A total of seven cryptocurrency exchanges have contracted with Nasdaq to use its surveillance technology. The technology, which has various products including SMARTS (which was adopted by Gemini), enables Bitcoin exchanges to identify fraudulent trading patterns.
According to Forbes writer Michael del Castillo, Bitcoin exchanges must have more than enough capital to cover the steep fees Nasdaq charges to license its technology. Nasdaq conducts a means test which focuses on the backgrounds of exchange executives as well as practices within them. Exchanges must list reputable tokens and must have a solid process through which they add them.
Only two exchanges have publicly revealed that they are using the Nasdaq technology. According to a Nasdaq exec, five more have passed the test and contracted to use the software. Gemini and SBI Virtual Currency both use Nasdaq’s program to monitor the use of their exchanges. The same tech is used by Nasdaq to assure investors that liquidity and volume of traditional assets are legitimate.
The question of honest volume has repeatedly come up over time in the cryptocurrency space in recent months. An in-depth study of volume reported by South Korea’s Bithumb found that the exchange was likely pumping its numbers.
Uncovered patterns show Bithumb would do as much as 95% of its volume in a space of two hours over a 24-hour trading day. Some tokens, like WaltonChain, were pumped to incredible heights this way. The metric of volume done on an exchange is one that plays an important role at various ranking sites and also helps traders determine where to do business. Exchanges with more volume have greater liquidity. The prices reflect real sentiments. That is, unless they’re falsifying said volume.
This reporter has been told by several experienced traders and industry insiders that nearly every Asian exchange fluffs its volume numbers. One researcher has even concluded that it’s impossible for exchanges not to be faking volume and even prices – the business model is so hard to profit from, it wouldn’t make sense otherwise. The rapidity with which exchanges have to respond to declining interest in cryptocurrency demonstrates they’re not making enough, after all. A well-tuned business model will give a company reserves to weather long periods of poor performance.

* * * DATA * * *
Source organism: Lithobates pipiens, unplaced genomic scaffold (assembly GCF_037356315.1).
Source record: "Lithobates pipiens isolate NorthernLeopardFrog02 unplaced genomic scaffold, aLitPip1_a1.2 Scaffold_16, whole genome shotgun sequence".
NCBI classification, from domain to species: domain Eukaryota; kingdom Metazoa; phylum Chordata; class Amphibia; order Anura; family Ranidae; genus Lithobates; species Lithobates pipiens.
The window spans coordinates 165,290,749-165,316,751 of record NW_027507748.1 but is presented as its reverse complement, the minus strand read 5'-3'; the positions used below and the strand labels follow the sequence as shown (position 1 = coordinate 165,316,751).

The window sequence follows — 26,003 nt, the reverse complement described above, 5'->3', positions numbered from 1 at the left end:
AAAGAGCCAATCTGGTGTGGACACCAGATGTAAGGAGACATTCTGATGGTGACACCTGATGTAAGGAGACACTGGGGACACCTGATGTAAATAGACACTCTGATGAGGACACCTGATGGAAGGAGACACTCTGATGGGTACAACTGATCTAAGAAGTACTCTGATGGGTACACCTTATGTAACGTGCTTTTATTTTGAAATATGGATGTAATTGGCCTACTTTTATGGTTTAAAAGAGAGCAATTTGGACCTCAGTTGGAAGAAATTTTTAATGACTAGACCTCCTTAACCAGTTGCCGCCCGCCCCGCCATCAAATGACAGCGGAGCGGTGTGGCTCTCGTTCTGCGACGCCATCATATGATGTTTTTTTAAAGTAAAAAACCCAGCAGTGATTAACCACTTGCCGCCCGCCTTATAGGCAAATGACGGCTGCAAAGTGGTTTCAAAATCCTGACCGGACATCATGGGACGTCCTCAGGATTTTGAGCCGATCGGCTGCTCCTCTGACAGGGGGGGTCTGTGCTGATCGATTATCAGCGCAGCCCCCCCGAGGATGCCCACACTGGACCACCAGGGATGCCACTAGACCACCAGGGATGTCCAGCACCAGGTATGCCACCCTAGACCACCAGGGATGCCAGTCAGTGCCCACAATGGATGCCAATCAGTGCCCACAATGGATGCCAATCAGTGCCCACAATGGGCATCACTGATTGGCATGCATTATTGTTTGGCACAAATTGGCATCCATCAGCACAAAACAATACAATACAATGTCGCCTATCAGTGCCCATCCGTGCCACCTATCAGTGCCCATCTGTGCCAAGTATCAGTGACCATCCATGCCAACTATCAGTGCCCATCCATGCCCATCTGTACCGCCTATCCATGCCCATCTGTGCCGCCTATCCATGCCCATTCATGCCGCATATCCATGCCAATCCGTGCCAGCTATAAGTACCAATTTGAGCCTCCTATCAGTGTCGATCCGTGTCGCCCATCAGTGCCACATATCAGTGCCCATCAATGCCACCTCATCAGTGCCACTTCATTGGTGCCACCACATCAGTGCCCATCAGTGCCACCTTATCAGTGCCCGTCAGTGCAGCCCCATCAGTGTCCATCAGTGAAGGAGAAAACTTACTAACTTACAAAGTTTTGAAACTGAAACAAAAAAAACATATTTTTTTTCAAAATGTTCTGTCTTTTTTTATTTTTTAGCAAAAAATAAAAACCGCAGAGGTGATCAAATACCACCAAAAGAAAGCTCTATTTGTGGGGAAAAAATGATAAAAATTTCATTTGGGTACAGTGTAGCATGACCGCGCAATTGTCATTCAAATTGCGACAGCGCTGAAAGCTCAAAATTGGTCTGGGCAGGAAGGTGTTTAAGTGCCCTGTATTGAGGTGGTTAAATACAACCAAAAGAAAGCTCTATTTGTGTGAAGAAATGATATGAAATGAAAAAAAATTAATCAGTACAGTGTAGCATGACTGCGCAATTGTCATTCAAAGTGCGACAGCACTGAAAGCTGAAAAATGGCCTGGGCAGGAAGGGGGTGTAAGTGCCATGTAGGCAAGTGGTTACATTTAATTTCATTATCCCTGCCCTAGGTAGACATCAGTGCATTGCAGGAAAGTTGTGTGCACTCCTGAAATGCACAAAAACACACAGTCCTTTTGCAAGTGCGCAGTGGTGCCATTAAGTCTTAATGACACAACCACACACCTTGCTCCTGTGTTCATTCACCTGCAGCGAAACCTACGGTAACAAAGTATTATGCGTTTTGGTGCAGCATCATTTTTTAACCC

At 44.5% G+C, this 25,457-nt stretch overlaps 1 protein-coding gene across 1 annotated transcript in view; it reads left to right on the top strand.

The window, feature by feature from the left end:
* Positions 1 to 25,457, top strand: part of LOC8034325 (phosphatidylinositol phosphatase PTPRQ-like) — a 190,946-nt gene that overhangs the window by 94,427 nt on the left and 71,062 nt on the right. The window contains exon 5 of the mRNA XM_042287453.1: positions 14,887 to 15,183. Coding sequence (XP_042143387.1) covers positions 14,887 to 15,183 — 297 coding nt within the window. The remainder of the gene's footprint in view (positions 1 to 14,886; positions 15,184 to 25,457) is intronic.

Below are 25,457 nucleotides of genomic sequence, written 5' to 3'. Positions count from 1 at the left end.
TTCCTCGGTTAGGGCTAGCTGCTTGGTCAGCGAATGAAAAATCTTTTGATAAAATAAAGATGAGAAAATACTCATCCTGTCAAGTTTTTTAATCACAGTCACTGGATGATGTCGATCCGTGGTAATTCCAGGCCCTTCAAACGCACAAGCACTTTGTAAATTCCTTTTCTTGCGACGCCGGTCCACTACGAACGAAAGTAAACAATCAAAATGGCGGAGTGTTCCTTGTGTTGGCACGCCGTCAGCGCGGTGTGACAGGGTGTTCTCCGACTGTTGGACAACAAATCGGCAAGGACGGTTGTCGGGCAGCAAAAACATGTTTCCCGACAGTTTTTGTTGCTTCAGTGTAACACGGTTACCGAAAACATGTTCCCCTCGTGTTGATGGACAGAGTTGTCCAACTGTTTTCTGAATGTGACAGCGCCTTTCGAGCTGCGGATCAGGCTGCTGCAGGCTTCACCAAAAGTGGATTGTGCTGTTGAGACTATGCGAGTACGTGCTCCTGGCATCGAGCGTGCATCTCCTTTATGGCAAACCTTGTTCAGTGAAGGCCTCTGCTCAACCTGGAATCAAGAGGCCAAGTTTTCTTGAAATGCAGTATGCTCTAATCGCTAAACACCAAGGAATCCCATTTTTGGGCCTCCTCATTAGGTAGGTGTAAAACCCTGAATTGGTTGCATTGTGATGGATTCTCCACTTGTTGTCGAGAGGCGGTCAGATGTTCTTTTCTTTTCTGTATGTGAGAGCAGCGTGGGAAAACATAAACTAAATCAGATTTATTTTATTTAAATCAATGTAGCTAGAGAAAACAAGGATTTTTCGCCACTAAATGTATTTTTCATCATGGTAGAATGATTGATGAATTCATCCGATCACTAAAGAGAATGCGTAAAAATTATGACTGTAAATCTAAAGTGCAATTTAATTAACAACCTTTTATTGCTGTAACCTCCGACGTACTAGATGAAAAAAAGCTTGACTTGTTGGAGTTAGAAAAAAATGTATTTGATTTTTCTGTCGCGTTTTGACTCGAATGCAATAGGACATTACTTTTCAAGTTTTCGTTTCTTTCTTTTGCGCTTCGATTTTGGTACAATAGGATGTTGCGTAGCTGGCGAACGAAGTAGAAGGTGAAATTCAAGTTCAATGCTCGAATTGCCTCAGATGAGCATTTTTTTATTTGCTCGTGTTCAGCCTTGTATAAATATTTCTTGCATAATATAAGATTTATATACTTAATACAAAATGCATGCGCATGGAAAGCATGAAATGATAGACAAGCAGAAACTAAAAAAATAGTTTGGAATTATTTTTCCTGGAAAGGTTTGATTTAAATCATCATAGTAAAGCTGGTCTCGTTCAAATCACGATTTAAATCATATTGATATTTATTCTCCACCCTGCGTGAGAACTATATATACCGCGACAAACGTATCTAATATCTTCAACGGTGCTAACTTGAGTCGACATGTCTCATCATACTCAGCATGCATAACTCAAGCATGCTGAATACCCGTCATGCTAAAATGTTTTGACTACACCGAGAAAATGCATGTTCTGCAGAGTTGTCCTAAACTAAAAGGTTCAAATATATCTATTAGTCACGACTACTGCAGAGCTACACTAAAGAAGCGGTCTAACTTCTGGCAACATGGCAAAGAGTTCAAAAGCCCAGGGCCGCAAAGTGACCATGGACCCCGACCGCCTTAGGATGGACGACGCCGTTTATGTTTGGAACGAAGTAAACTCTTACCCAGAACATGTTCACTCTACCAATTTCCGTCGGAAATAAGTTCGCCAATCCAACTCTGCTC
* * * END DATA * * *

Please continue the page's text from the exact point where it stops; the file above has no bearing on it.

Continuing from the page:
Gemini is a hyper-regulated exchange. They’re so regulator-friendly that they advertise based on their status. They are far from the most popular exchange. Assuming their volume is honest (no indications to the contrary), they rank 65th by adjusted volume at press time.
Binance is king and has been since it took the scene by storm. It likely would not pass the means test in terms of the tokens it lists – mostly anything the customers want. Binance is more likely to create their own monitoring product than outsource the job, however. More than once, they have acted to ensure justice in the case of stolen funds or questionable business practices.
As the Bitcoin industry grows up and goes mainstream, it will be necessary that Nasdaq’s surveillance software or something like it is operational on crypto markets. Such things ensure that everyone’s playing by the same rules.
However, as del Castillo writes:
In crypto, innovation would come not from top down but from the grassroots. While Nasdaq has shown a willingness to work with some unusual clients in the crypto space, the ones we know about support what these questions reveal about Nasdaq’s interest in working with proven entities, something other regulated exchanges and technology providers will likely follow.
Indeed. An innovative alternative to Nasdaq technology may be in order. Companies like Chainalysis and Elementus already work in this space. Blockchains are about transparency. A crypto-native solution would probably gain more favor among crypto exchanges.
Questionable exchanges — along with hacks, theft, and usability problems — are still chief among the problems that crypto faces in gaining mass adoption.
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